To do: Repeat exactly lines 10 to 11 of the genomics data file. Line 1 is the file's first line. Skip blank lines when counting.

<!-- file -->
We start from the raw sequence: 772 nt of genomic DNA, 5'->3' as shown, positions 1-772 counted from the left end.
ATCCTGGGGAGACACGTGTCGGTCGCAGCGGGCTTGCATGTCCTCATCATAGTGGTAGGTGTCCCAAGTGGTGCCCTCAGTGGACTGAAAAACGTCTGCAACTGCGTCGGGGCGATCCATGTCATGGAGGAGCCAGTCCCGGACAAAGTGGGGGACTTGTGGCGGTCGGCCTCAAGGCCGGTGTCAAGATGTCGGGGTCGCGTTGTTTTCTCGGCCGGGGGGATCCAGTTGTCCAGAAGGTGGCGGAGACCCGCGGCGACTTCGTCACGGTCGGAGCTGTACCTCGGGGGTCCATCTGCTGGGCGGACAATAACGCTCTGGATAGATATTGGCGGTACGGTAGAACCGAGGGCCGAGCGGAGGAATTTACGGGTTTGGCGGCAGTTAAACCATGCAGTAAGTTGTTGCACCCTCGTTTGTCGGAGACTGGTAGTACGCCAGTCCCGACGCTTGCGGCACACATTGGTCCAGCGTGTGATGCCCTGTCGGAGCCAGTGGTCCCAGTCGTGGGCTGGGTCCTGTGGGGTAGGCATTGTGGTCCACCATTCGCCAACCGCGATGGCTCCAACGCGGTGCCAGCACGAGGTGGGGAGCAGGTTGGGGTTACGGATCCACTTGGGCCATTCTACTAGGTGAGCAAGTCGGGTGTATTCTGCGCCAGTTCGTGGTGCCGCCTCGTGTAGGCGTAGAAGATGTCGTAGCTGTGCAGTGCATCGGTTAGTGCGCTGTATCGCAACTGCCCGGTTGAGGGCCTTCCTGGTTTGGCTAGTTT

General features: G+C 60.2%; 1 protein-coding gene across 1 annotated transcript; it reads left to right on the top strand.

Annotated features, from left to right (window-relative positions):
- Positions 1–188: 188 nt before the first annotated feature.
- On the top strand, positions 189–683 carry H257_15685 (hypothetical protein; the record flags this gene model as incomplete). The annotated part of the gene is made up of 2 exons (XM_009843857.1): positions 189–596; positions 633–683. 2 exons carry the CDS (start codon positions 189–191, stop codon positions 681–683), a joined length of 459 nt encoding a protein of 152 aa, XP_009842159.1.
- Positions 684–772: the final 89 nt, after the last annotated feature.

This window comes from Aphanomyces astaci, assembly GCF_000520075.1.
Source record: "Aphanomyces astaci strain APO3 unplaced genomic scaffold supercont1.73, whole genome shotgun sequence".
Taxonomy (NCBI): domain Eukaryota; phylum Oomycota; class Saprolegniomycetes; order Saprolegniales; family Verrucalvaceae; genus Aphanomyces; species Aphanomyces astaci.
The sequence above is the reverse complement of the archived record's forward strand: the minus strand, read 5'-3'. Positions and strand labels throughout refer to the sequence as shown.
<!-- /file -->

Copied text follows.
Taxonomy (NCBI): domain Eukaryota; phylum Oomycota; class Saprolegniomycetes; order Saprolegniales; family Verrucalvaceae; genus Aphanomyces; species Aphanomyces astaci.
The sequence above is the reverse complement of the archived record's forward strand: the minus strand, read 5'-3'. Positions and strand labels throughout refer to the sequence as shown.